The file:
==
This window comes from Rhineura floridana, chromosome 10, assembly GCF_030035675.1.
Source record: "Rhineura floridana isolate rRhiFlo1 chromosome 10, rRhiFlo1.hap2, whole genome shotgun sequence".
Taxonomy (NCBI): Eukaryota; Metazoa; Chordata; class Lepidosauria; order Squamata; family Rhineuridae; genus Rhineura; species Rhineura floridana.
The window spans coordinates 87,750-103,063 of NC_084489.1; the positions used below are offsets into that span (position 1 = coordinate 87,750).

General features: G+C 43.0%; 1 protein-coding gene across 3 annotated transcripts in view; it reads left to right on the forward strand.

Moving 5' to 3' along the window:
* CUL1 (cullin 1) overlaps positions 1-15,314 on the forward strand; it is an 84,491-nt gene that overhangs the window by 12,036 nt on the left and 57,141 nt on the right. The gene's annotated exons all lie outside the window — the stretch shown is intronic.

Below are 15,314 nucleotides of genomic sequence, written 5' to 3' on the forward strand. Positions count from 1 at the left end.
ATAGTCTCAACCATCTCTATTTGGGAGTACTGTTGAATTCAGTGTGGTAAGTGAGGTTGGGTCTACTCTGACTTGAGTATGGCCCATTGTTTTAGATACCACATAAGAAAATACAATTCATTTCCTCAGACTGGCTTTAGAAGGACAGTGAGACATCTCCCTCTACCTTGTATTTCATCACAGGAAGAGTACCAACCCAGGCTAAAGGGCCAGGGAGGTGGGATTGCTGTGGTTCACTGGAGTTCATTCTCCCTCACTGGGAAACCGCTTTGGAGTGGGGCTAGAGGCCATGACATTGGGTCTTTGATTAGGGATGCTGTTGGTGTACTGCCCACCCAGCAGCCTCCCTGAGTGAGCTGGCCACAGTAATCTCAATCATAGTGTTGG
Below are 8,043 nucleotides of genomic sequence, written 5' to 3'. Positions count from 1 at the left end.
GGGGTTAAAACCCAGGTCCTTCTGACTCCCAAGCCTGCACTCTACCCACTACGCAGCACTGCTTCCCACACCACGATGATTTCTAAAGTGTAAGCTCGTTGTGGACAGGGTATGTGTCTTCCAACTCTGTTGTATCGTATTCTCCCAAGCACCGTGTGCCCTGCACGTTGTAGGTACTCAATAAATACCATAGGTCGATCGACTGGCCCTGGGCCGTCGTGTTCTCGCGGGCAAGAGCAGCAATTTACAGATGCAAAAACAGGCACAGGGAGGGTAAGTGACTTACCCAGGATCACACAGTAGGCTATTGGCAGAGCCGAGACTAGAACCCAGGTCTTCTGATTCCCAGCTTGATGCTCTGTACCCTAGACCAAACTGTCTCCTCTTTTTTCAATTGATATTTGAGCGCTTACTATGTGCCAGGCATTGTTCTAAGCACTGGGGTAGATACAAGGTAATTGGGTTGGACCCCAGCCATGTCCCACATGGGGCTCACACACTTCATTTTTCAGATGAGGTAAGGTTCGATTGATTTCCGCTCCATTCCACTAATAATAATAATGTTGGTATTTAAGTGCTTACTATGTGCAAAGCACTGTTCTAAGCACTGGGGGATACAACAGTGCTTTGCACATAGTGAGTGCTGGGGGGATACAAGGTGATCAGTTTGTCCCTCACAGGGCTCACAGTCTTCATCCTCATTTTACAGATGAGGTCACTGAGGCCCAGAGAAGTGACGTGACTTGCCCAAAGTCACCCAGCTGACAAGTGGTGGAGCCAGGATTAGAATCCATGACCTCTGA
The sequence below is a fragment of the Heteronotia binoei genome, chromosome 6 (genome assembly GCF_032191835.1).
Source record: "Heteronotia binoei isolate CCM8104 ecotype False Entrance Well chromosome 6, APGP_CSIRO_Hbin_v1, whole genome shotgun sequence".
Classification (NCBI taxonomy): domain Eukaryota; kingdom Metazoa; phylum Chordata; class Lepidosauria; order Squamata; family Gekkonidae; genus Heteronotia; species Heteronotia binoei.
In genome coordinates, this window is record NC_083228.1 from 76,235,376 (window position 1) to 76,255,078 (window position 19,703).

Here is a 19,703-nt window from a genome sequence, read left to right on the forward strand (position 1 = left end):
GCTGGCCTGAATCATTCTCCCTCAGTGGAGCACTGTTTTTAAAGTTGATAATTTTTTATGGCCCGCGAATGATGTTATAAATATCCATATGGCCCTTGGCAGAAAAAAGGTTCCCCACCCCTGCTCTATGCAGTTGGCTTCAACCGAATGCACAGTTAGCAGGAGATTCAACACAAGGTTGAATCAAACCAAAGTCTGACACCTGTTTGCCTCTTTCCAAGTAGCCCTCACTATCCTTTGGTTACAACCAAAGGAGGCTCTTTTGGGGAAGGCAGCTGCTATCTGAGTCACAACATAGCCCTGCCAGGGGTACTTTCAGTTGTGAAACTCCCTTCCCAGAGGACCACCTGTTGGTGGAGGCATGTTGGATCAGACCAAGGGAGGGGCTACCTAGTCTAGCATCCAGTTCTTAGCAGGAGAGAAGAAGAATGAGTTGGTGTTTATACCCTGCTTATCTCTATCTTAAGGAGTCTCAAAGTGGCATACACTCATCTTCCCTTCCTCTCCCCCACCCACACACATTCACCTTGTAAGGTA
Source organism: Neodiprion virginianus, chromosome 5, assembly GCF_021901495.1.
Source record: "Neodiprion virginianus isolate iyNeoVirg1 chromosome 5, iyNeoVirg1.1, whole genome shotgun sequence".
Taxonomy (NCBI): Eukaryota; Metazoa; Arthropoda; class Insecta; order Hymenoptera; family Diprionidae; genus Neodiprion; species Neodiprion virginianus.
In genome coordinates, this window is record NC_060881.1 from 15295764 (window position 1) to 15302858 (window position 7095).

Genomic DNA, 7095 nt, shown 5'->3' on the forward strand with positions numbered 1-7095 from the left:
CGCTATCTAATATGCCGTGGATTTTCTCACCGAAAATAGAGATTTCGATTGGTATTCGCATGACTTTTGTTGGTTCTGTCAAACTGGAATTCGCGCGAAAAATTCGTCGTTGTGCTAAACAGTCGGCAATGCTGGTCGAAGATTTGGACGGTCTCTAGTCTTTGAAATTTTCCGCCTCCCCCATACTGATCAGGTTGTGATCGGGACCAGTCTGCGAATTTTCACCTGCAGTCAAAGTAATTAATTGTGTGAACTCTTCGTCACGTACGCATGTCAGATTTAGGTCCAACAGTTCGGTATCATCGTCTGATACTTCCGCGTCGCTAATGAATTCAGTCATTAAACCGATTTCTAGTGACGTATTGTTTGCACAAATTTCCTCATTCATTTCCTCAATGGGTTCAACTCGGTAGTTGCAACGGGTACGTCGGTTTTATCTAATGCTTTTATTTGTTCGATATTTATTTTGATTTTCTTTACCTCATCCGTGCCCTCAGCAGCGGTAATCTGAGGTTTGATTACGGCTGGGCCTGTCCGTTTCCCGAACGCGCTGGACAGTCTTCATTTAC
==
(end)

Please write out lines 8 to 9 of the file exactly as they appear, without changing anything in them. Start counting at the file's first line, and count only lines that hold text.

Below are 15,314 nucleotides of genomic sequence, written 5' to 3' on the forward strand. Positions count from 1 at the left end.
ATAGTCTCAACCATCTCTATTTGGGAGTACTGTTGAATTCAGTGTGGTAAGTGAGGTTGGGTCTACTCTGACTTGAGTATGGCCCATTGTTTTAGATACCACATAAGAAAATACAATTCATTTCCTCAGACTGGCTTTAGAAGGACAGTGAGACATCTCCCTCTACCTTGTATTTCATCACAGGAAGAGTACCAACCCAGGCTAAAGGGCCAGGGAGGTGGGATTGCTGTGGTTCACTGGAGTTCATTCTCCCTCACTGGGAAACCGCTTTGGAGTGGGGCTAGAGGCCATGACATTGGGTCTTTGATTAGGGATGCTGTTGGTGTACTGCCCACCCAGCAGCCTCCCTGAGTGAGCTGGCCACAGTAATCTCAATCATAGTGTTGG